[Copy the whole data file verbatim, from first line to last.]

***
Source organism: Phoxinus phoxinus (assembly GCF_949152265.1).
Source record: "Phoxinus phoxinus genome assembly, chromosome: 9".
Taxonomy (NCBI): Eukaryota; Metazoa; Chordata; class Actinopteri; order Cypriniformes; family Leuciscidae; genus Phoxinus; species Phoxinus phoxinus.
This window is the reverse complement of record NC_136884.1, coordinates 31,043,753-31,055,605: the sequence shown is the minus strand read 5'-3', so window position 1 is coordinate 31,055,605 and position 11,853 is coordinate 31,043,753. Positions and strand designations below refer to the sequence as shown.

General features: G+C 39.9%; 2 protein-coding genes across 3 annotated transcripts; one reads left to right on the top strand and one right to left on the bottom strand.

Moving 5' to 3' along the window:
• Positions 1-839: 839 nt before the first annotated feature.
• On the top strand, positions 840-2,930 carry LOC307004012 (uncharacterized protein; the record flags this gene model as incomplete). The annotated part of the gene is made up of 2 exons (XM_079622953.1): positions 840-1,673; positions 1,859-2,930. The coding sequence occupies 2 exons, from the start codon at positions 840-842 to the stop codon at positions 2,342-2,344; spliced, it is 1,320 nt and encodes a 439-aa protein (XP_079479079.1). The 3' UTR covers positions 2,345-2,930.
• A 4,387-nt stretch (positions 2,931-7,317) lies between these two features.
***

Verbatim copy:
Source organism: Phoxinus phoxinus (assembly GCF_949152265.1).
Source record: "Phoxinus phoxinus genome assembly, chromosome: 9".
Taxonomy (NCBI): Eukaryota; Metazoa; Chordata; class Actinopteri; order Cypriniformes; family Leuciscidae; genus Phoxinus; species Phoxinus phoxinus.
This window is the reverse complement of record NC_136884.1, coordinates 31,043,753-31,055,605: the sequence shown is the minus strand read 5'-3', so window position 1 is coordinate 31,055,605 and position 11,853 is coordinate 31,043,753. Positions and strand designations below refer to the sequence as shown.

General features: G+C 39.9%; 2 protein-coding genes across 3 annotated transcripts; one reads left to right on the top strand and one right to left on the bottom strand.

Moving 5' to 3' along the window:
• Positions 1-839: 839 nt before the first annotated feature.
• On the top strand, positions 840-2,930 carry LOC307004012 (uncharacterized protein; the record flags this gene model as incomplete). The annotated part of the gene is made up of 2 exons (XM_079622953.1): positions 840-1,673; positions 1,859-2,930. The coding sequence occupies 2 exons, from the start codon at positions 840-842 to the stop codon at positions 2,342-2,344; spliced, it is 1,320 nt and encodes a 439-aa protein (XP_079479079.1). The 3' UTR covers positions 2,345-2,930.
• A 4,387-nt stretch (positions 2,931-7,317) lies between these two features.